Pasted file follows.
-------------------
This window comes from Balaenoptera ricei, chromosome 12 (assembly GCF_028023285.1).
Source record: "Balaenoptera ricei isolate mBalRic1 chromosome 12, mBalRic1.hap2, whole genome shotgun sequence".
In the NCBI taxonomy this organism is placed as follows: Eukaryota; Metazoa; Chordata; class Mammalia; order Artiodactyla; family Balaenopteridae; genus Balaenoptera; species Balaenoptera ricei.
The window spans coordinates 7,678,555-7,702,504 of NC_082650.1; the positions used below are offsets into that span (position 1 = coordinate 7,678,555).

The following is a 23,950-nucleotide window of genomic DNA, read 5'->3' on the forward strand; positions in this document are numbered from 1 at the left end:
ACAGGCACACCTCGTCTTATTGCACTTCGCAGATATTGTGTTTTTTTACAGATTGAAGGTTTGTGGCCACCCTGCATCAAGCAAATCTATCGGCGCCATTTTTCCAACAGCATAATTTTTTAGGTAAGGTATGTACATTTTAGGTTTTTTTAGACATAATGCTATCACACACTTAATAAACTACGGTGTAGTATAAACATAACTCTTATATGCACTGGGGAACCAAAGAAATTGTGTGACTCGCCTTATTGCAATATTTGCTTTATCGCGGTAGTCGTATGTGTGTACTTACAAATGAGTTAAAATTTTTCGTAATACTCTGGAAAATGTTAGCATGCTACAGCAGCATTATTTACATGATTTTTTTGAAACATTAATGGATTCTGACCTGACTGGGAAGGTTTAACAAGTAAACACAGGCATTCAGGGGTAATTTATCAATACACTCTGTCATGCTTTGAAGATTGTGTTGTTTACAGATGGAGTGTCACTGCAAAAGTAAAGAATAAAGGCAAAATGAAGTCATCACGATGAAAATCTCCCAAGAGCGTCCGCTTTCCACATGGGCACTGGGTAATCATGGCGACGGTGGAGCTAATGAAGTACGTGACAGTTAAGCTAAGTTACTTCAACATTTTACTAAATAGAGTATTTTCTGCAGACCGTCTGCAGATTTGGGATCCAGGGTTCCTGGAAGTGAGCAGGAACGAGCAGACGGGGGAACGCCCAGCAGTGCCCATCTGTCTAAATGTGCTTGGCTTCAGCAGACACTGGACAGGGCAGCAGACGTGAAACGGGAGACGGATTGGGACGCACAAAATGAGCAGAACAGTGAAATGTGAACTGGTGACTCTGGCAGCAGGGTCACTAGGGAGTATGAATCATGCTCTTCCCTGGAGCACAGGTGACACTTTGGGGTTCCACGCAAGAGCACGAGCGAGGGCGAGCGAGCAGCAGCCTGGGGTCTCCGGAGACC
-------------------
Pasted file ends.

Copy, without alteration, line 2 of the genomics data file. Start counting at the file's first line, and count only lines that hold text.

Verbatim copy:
Source record: "Balaenoptera ricei isolate mBalRic1 chromosome 12, mBalRic1.hap2, whole genome shotgun sequence".